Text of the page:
Guides for scientific writing and our LaTeX template

The goal of a scientific report or thesis is for you to show that you are capable of researching and presenting your findings in a scientific way. This means you need to enable your readers to follow your thoughts, acquire your insights and utilize your results. It also means that what you write down needs to be consistent, correct and complete but at the same time not overwhelming, unnecessary or uninteresting.

Over time some best practises have been found that are widely used by researches in order to meet these requirements. Some of them are defined as requirements by conferences, some are written down in books, and again others are carried on only verbally. They usually are very similar, contain the same techniques and only differ in certain aspects.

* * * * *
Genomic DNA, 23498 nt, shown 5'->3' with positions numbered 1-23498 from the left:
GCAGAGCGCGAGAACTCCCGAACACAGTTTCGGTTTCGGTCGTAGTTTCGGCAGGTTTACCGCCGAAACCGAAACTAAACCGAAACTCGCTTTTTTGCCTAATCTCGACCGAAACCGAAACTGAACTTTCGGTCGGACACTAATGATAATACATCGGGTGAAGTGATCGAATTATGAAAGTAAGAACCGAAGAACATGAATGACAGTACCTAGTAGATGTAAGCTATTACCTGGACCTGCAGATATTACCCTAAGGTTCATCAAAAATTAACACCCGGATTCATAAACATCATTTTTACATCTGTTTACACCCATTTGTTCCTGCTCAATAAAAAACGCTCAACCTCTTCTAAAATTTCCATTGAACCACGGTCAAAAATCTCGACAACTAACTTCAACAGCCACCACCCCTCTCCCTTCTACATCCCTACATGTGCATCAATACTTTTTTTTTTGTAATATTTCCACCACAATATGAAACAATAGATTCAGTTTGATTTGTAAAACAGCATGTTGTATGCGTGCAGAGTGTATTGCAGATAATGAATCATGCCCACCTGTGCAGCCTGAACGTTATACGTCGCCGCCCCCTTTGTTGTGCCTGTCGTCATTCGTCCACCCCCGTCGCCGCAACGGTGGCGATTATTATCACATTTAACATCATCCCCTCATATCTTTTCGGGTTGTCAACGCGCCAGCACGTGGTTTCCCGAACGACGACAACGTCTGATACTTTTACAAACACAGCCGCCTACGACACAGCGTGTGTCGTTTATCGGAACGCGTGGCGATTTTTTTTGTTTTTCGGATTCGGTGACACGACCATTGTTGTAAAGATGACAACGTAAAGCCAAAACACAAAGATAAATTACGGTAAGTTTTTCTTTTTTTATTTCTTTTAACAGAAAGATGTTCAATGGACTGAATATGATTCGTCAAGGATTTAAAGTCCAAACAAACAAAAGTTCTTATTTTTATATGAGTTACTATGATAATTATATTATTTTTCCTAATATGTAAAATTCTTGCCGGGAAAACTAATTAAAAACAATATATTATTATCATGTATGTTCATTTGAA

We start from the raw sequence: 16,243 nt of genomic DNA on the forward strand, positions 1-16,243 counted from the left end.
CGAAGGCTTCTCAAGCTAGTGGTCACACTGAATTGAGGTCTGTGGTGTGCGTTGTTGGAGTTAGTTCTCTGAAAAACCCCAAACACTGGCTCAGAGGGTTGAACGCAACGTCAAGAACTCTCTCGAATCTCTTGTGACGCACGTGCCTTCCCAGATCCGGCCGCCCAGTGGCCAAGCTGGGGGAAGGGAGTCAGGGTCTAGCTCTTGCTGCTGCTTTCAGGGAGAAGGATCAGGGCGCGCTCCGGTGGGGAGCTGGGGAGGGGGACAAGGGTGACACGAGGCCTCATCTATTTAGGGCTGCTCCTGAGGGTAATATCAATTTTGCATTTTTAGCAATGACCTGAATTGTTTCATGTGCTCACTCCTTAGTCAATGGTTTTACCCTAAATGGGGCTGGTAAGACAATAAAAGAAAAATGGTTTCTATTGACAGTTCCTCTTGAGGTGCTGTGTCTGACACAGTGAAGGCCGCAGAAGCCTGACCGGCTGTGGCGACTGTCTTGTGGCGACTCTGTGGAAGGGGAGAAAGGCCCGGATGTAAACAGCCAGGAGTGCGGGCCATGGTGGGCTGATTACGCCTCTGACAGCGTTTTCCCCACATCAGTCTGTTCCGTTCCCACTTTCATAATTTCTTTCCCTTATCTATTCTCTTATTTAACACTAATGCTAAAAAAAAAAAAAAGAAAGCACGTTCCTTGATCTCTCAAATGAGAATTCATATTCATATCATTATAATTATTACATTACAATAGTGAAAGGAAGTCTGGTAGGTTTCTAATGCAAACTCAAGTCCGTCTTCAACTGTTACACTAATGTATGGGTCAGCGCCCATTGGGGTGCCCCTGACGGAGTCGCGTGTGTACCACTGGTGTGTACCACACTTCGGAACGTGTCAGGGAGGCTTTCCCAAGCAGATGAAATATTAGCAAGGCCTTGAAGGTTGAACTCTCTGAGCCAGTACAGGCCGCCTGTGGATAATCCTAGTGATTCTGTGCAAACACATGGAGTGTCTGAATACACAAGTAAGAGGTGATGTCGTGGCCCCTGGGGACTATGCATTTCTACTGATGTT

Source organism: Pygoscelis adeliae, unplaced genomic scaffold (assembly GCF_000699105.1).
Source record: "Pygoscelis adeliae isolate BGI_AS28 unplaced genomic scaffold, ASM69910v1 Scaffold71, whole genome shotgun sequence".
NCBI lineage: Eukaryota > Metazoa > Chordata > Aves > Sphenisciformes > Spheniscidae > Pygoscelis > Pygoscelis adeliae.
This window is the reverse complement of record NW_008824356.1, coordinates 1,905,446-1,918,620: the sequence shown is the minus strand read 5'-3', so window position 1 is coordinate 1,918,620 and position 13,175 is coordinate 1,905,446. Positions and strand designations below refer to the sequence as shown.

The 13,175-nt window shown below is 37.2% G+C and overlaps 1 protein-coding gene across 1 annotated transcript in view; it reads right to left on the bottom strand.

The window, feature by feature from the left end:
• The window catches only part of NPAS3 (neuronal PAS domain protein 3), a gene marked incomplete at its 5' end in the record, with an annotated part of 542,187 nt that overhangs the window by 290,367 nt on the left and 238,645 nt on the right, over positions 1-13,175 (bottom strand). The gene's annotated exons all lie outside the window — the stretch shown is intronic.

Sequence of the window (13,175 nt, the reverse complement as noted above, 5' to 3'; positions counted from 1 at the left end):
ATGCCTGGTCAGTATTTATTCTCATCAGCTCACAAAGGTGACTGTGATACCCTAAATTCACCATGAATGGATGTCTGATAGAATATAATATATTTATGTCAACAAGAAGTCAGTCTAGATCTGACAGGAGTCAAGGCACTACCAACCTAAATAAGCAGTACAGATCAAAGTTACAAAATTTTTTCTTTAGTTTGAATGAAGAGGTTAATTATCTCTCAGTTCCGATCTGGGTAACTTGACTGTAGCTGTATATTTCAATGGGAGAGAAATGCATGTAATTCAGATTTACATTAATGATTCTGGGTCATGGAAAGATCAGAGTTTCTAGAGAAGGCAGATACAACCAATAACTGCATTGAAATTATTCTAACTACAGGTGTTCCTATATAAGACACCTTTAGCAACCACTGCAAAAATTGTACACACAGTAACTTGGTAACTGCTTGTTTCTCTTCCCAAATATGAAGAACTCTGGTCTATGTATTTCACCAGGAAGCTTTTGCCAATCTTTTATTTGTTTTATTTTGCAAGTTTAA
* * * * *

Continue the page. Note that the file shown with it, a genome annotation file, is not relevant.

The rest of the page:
In this guide we try to summarize the ones we find are the most important ones and the ones we found most students are struggling with. We present tips on how you can structure texts and arguments. We list some typical grammar pitfalls and how you can easily avoid them. We explain on how to use visual aids, such as text highlighting, figures and tables to emphasize and sum up your content. We explain how to work with references, quotes and citations so you can be your text into context within your research field. And we explain some more.

Bear in mind that this guidelines are not complete. We encourage you to read further guides as well, read lots of other scientific works or ask your supervisor for feedback.

Bear also in mind, that a best practice does not mean that it is also the best choice. Sometimes, your topic will require or allow to differ from these guides. So if you think that a different way fits your content better and you don’t see any disadvantages, feel free to break these rules.